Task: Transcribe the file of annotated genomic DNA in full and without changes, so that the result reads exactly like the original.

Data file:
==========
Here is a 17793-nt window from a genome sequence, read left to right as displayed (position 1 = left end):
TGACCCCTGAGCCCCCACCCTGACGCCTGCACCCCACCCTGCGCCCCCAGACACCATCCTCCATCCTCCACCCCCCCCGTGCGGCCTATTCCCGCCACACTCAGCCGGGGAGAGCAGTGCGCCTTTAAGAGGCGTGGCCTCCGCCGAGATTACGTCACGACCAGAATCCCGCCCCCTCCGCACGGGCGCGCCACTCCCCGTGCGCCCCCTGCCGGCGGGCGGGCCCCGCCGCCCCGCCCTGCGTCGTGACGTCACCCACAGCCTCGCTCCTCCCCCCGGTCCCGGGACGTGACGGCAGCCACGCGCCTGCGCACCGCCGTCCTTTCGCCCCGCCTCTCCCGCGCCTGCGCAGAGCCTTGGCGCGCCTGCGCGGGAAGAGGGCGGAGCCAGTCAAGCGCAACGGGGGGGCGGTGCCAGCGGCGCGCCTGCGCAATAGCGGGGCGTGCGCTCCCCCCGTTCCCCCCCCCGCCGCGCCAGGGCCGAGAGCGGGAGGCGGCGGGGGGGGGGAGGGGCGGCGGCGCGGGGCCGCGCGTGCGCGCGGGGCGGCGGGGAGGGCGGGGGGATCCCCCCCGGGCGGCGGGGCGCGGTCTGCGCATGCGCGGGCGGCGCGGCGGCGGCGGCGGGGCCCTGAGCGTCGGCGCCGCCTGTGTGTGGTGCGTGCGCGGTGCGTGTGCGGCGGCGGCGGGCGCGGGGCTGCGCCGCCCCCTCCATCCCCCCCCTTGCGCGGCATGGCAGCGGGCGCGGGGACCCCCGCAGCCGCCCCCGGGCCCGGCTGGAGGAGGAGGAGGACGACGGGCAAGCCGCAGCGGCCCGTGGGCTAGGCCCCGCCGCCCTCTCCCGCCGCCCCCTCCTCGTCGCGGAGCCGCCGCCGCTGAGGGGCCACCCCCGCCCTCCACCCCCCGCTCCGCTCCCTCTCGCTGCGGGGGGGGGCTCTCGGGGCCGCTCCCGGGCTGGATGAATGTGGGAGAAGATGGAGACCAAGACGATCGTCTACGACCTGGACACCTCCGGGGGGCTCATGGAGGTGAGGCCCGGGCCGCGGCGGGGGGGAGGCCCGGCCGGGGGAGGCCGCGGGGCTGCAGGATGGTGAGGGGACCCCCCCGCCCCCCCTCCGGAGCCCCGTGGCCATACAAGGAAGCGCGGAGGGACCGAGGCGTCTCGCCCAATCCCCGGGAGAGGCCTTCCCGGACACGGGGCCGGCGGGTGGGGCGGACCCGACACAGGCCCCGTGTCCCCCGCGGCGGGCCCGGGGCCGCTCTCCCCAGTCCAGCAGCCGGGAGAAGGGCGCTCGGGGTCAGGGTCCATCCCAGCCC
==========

Here is a 17793-nt window from a genome sequence, read left to right as displayed (position 1 = left end):
TGACCCCTGAGCCCCCACCCTGACGCCTGCACCCCACCCTGCGCCCCCAGACACCATCCTCCATCCTCCACCCCCCCCGTGCGGCCTATTCCCGCCACACTCAGCCGGGGAGAGCAGTGCGCCTTTAAGAGGCGTGGCCTCCGCCGAGATTACGTCACGACCAGAATCCCGCCCCCTCCGCACGGGCGCGCCACTCCCCGTGCGCCCCCTGCCGGCGGGCGGGCCCCGCCGCCCCGCCCTGCGTCGTGACGTCACCCACAGCCTCGCTCCTCCCCCCGGTCCCGGGACGTGACGGCAGCCACGCGCCTGCGCACCGCCGTCCTTTCGCCCCGCCTCTCCCGCGCCTGCGCAGAGCCTTGGCGCGCCTGCGCGGGAAGAGGGCGGAGCCAGTCAAGCGCAACGGGGGGGCGGTGCCAGCGGCGCGCCTGCGCAATAGCGGGGCGTGCGCTCCCCCCGTTCCCCCCCCCGCCGCGCCAGGGCCGAGAGCGGGAGGCGGCGGGGGGGGGGAGGGGCGGCGGCGCGGGGCCGCGCGTGCGCGCGGGGCGGCGGGGAGGGCGGGGGGATCCCCCCCGGGCGGCGGGGCGCGGTCTGCGCATGCGCGGGCGGCGCGGCGGCGGCGGCGGGGCCCTGAGCGTCGGCGCCGCCTGTGTGTGGTGCGTGCGCGGTGCGTGTGCGGCGGCGGCGGGCGCGGGGCTGCGCCGCCCCCTCCATCCCCCCCCTTGCGCGGCATGGCAGCGGGCGCGGGGACCCCCGCAGCCGCCCCCGGGCCCGGCTGGAGGAGGAGGAGGACGACGGGCAAGCCGCAGCGGCCCGTGGGCTAGGCCCCGCCGCCCTCTCCCGCCGCCCCCTCCTCGTCGCGGAGCCGCCGCCGCTGAGGGGCCACCCCCGCCCTCCACCCCCCGCTCCGCTCCCTCTCGCTGCGGGGGGGGGCTCTCGGGGCCGCTCCCGGGCTGGATGAATGTGGGAGAAGATGGAGACCAAGACGATCGTCTACGACCTGGACACCTCCGGGGGGCTCATGGAGGTGAGGCCCGGGCCGCGGCGGGGGGGAGGCCCGGCCGGGGGAGGCCGCGGGGCTGCAGGATGGTGAGGGGACCCCCCCGCCCCCCCTCCGGAGCCCCGTGGCCATACAAGGAAGCGCGGAGGGACCGAGGCGTCTCGCCCAATCCCCGGGAGAGGCCTTCCCGGACACGGGGCCGGCGGGTGGGGCGGACCCGACACAGGCCCCGTGTCCCCCGCGGCGGGCCCGGGGCCGCTCTCCCCAGTCCAGCAGCCGGGAGAAGGGCGCTCGGGGTCAGGGTCCATCCCAGCCC